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Teen Movie Critic

Jamey Hughton

August 4, 1999

Jamey Hughton is a 15 yr old student in Saskatoon, Saskatchewan, Canada. He has written a weekly published column, MOVIE VIEWS for The StarPhoenix, the Saskatoon daily paper, since November, 1997. He was honoured to be a 1999 Writing Finalist in the Canadian YTV Achievement Awards.

He maintains a Web site MOVIE VIEWS by Jamey Hughton.

His reviews are now also found at: IMDb, MRQE and the Newsgroup.

The Blair Witch Project

The Blair Witch Project, a low-budget horror movie that scared audiences silly at the Sundance Film Festival, has been receiving incredible acclaim among moviegoers. Certain critics have dubbed it "the scariest movie since The Exorcist." Iíll be honest with you: it ainít. But what director tag-team Eduardo Sanchez and Daniel Myrick have achieved here is nothing short of extraordinary: opening the imagination to a world of frightening possibilities. Tell yourself calmly "It isnít real" before you enter the theater, and all should go smoothly.

The Blair Witch is a mythical creature said to live in the backwoods of a small town called Burkitsville, Maryland. There have been many campfire stories told about the murders of children and other frightening occurrences, but no solid proof that the witch in question ever existed. Three young college students - Heather (Heather Donahue), Mikey (Michael Williams) and Josh (Joshua Leonard) - have set out to make a documentary of the Blair Witch. Food and supplies have been packed for a 2 or 3 day venture into the woods. They interview the locals and find it to be common knowledge. However, neither three show any particular respect toward the legend; they merely view it as a fun trip into the woods and a chance to get very drunk.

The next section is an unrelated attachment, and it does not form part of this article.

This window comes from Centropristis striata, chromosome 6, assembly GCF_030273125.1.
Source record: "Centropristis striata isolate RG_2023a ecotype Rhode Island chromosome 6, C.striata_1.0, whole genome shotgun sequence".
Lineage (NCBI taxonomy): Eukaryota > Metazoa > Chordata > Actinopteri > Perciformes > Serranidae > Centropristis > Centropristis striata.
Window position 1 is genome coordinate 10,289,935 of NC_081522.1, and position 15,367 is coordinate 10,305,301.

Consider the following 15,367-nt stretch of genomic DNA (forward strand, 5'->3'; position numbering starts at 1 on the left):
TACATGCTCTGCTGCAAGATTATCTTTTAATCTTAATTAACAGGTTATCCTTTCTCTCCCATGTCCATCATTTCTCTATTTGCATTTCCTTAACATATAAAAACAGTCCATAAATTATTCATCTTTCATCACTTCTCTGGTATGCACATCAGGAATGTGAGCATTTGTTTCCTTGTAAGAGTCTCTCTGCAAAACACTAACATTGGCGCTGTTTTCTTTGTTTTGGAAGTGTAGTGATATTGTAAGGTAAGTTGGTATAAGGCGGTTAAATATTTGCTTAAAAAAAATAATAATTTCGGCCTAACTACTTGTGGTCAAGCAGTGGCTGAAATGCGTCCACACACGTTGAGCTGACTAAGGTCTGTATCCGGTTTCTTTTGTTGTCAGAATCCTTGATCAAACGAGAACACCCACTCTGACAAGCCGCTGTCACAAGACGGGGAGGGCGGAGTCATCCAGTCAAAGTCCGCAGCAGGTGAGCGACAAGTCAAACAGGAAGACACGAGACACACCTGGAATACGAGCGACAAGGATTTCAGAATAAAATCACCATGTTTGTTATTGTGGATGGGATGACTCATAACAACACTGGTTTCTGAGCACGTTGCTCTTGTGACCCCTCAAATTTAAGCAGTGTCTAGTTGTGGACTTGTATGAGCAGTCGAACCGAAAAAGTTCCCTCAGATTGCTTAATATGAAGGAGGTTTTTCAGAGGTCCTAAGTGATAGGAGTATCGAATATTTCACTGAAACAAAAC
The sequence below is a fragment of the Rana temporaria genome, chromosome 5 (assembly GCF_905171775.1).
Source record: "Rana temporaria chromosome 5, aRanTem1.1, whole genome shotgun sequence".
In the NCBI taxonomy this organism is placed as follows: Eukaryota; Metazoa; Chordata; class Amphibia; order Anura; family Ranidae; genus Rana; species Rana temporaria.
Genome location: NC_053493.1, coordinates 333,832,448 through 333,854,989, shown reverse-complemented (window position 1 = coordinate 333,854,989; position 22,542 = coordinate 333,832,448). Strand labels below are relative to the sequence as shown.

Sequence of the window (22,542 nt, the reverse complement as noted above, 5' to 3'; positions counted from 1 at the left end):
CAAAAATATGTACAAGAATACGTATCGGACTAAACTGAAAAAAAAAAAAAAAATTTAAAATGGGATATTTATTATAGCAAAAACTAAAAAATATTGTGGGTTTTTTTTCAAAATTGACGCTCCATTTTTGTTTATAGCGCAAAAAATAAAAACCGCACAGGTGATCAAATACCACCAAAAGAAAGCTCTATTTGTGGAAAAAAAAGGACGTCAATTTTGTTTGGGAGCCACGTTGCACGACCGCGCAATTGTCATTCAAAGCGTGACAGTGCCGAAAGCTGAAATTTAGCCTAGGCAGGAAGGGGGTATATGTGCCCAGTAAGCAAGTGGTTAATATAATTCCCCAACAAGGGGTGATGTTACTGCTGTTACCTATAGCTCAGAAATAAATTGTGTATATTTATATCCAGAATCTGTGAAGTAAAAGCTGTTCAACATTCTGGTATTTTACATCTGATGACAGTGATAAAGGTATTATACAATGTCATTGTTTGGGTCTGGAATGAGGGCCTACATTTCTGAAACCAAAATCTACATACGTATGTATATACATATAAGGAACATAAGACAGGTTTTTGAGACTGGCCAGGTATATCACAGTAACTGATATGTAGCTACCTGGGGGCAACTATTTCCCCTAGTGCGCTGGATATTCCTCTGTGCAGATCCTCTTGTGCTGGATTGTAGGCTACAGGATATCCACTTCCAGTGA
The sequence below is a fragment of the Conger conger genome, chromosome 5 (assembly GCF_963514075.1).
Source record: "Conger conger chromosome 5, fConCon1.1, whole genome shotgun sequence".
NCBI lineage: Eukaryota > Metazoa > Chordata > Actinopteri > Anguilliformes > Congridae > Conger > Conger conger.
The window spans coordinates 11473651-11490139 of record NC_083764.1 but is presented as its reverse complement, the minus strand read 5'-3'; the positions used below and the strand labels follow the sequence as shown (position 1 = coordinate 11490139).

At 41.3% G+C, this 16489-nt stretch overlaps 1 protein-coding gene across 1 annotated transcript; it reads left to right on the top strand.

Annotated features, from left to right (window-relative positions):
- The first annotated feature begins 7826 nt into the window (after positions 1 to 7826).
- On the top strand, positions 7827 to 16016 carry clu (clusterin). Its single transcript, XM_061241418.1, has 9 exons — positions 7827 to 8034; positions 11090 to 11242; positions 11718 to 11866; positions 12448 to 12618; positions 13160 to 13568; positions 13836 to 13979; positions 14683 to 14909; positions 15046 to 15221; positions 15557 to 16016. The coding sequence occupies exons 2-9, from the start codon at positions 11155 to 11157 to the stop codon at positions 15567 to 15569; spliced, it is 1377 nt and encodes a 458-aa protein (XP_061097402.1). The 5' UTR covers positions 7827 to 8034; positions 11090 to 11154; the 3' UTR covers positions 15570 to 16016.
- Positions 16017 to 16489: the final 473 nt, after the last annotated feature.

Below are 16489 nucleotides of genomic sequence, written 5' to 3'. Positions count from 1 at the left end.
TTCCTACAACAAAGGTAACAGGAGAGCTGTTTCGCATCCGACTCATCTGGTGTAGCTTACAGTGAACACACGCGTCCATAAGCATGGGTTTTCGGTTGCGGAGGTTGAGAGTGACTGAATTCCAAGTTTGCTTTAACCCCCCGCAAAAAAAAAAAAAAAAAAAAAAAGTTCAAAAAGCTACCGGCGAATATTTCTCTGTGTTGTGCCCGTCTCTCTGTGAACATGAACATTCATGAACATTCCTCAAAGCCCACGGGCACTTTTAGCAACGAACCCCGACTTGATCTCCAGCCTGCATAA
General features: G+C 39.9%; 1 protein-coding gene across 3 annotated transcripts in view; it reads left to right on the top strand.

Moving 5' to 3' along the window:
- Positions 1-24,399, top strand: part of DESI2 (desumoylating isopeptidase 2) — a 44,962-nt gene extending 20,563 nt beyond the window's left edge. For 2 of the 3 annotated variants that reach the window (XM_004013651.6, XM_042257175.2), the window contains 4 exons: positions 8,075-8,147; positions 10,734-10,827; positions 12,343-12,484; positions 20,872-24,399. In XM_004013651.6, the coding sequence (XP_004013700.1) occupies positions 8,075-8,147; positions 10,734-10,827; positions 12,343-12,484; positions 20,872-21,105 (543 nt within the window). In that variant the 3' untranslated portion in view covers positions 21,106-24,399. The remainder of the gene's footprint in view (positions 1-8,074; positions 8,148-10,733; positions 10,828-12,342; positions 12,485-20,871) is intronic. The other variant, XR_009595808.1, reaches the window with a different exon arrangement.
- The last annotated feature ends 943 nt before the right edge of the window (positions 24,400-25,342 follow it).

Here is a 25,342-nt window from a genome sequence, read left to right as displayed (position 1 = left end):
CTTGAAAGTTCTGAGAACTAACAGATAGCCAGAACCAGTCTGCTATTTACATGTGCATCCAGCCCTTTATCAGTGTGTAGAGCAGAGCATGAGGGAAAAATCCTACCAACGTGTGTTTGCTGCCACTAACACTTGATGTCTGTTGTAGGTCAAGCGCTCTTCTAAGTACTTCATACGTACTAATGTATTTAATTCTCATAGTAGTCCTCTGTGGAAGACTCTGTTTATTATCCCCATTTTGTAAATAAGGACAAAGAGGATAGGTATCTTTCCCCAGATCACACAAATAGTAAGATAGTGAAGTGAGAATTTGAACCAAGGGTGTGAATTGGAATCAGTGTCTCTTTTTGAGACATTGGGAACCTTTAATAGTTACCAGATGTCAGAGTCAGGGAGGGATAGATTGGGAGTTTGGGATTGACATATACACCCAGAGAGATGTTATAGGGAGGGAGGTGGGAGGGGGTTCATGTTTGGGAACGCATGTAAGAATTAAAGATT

Sanchez and Myrick have made this film as real as humanly possible. The actors use their actual names, and the shoot was supposedly composed largely of improvisation, brought on by fear of the dark woods. When things become scary for the characters, the tension begins to build in the audience. They find themselves lost in the woods, stumbling upon frightening crosses and stick figures dangling from the trees. Things become creepier than creepy when the group begins to hear childrenís voices, and other mysterious sounds, echoing through the woods in the night. Weíre very thankful when daylight hits.

As spooky as all of this sounds, it is much scarier in the aftermath. You will go over certain scenes in your mind - in fact, one characterís helpless screams are still repeating themselves in my head. The performances are air-tight, especially by Williams and Leonard. Occasionally, Heather Donahueís cries and outbursts of profanity seem forced. But, she also owns the most effective scene in the movie, in which she records her apologies to the groupís parents while holding back sobs of terror. "Iím too scared to close my eyes, and Iím too scared to open them," she says, quivering with fear.

Sanchez and Myrick have wrung this great premise for every ounce of possible fear. It is not so horrific that youíll find yourself quivering in your seat, but it is scary. The ending contains one of the most frightening frames in movie history. And, with only one scene of brief violence, the directors have largely succeeded in proving one fact: that images the imagination can conjure up are far more frightening than anything shown on film. The Blair Witch Project is no phenomenon, but it is very, very well done.

My Rating = Three Stars

Jamey Hughton can be reached directly at movieviews@hotmail.com.
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